01 August 2009

Full 'steam' ahead

Nottingham has got everything it wished for, following news yesterday that it has been giving formal approval by the DfT for its planned tram extensions to Chilwell/Beeston and Clifton, being funded through a radical Workplace Parking Levy (WPL).

The local authority plans to raise its contribution towards the Nottingham Express Transit (NET) extension through raising money from the WPL - and we were one of the first to bring details of this, back in May last year.

Essentially, around 500 employers within the city limits have been identified as providing over 10 parking spaces for their employees. These spaces will mean they will fall foul of the new WPL - a fee payable for offering such a concession. Around £5.6 million was initially forecast as raised revenue potential, though transport minister Sadiq Khan, who announced details of Nottingham's windfall yesterday, said the WPL wouldn't commence until 2012, due to the difficult trading conditions.

Employers offering fewer than 10 parking spaces or providing essential services will not have to pay the WPL. The employers can either take this levy on-the-chin or pass the cost onto their employees, who in turn will be forced, financially, into considering other modes of transport to work. It is this scenario that's angered locals. Nottingham City Council are virtually counting on the cost being passed on, otherwise while they'll still receive their revenue as a result of the scheme, the affected companies' workers won't be forced into changing their commuting habits.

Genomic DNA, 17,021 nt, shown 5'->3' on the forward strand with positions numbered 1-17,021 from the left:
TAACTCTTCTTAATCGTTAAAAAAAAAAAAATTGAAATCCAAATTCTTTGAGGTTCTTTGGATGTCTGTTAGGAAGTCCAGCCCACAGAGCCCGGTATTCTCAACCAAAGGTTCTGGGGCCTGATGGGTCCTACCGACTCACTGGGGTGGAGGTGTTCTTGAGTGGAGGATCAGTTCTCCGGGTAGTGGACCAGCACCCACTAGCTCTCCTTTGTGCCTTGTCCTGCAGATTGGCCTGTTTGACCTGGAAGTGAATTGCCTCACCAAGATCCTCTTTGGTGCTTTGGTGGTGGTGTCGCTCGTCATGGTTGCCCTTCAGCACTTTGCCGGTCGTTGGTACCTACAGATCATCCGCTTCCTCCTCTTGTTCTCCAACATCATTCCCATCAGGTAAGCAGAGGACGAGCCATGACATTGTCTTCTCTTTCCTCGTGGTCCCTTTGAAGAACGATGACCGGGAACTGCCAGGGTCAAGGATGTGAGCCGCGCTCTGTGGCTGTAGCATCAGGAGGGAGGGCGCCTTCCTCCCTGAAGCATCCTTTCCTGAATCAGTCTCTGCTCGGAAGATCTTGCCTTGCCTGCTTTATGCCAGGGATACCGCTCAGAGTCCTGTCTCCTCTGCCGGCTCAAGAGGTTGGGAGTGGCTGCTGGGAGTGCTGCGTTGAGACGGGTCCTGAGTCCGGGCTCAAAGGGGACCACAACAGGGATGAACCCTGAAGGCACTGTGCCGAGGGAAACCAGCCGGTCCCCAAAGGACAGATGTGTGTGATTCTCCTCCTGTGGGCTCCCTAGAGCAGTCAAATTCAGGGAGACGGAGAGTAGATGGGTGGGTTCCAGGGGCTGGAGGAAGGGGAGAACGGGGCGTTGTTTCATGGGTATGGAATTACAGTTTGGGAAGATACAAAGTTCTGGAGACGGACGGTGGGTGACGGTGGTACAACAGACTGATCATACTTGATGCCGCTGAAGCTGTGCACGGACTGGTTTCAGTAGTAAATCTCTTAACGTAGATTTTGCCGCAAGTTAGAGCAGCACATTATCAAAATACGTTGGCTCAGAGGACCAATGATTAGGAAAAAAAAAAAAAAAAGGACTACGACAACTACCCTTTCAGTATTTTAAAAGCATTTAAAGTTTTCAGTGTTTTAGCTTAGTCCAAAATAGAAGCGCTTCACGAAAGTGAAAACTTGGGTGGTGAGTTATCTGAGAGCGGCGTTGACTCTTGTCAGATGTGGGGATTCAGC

The NET extension itself has also angered locals. We reported how city council planners had been marking up for the extended lines before the DfT had given the scheme the go-ahead!

Now, subject to a "successful procurement process", the extensions have been granted. With the government having been somewhat cautious of light rail projects over the past decade - Leeds got told to go back to the drawing board and they're considering the re-introduction of trolleybuses, rather apt considering they celebrate their centenary this year - so giving the backing to not one but two line extensions on the back of what was agreed in Manchester recently, gives a fair amount of heart to those championing such schemes.

The tram extensions are likely to commence construction in 2011 and be completed by 2014. (GL)